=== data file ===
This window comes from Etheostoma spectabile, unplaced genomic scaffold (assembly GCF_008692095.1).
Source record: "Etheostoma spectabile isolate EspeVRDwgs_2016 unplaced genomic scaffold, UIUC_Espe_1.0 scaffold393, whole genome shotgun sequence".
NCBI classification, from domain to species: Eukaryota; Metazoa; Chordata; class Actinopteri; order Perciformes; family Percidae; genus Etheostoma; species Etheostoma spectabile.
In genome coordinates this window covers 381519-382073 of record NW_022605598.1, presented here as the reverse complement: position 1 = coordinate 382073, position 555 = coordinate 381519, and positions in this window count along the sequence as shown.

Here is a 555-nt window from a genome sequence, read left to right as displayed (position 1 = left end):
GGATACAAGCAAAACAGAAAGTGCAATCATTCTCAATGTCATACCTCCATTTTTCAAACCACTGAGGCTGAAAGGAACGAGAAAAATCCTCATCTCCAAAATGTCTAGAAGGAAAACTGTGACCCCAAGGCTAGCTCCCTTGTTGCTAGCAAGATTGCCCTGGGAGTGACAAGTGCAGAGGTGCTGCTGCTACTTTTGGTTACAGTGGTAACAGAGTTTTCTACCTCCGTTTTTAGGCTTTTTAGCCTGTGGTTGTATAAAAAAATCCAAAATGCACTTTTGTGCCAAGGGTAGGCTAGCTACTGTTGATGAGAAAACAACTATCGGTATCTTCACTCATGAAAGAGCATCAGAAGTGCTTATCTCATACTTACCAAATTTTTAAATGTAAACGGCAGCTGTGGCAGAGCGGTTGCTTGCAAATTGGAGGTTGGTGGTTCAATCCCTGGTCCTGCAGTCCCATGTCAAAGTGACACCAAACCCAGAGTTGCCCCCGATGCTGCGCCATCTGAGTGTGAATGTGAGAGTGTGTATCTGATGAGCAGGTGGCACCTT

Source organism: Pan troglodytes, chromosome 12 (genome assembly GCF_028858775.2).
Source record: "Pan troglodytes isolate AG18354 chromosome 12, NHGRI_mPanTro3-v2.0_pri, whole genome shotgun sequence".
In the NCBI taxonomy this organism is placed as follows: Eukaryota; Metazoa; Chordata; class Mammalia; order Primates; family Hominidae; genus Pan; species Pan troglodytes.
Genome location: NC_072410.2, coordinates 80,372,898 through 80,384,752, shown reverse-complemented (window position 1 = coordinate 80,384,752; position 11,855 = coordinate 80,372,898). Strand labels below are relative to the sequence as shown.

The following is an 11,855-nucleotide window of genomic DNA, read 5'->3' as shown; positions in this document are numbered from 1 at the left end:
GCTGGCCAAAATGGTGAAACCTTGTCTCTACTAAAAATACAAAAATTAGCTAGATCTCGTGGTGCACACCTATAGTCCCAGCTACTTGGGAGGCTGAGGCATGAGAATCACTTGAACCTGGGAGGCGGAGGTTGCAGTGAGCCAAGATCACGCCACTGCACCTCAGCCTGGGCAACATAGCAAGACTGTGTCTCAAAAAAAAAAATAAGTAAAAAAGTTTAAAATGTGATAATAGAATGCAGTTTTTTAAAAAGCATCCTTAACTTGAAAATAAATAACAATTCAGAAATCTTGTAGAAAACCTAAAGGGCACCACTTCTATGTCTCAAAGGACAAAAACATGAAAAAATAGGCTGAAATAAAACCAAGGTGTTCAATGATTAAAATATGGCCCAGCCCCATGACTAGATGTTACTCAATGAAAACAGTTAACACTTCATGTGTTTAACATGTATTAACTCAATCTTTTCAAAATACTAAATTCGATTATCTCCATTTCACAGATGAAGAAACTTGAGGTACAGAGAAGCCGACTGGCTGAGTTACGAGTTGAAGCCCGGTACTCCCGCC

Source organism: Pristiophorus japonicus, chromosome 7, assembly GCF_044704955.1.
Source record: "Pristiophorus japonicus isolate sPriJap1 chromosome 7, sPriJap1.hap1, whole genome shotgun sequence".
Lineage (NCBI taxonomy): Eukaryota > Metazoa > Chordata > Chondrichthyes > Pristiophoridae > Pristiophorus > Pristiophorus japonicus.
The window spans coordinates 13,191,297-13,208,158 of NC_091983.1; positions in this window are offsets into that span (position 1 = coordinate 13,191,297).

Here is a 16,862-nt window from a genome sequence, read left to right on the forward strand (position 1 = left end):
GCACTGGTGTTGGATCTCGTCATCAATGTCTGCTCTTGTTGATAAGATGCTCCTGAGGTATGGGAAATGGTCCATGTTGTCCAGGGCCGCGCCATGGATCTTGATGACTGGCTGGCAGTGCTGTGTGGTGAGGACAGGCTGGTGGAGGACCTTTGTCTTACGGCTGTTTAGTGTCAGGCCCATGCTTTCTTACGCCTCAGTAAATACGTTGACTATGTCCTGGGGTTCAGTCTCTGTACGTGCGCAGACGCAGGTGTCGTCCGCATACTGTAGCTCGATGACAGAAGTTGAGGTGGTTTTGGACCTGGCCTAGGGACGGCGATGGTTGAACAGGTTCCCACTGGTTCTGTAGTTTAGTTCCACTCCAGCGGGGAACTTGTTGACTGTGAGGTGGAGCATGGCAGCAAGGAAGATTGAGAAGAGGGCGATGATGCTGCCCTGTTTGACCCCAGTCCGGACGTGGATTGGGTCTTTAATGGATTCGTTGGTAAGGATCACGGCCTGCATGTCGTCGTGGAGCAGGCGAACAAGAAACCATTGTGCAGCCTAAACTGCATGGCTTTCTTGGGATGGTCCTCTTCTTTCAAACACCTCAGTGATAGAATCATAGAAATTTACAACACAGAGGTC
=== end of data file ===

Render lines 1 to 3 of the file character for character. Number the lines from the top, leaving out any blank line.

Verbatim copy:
This window comes from Etheostoma spectabile, unplaced genomic scaffold (assembly GCF_008692095.1).
Source record: "Etheostoma spectabile isolate EspeVRDwgs_2016 unplaced genomic scaffold, UIUC_Espe_1.0 scaffold393, whole genome shotgun sequence".
NCBI classification, from domain to species: Eukaryota; Metazoa; Chordata; class Actinopteri; order Perciformes; family Percidae; genus Etheostoma; species Etheostoma spectabile.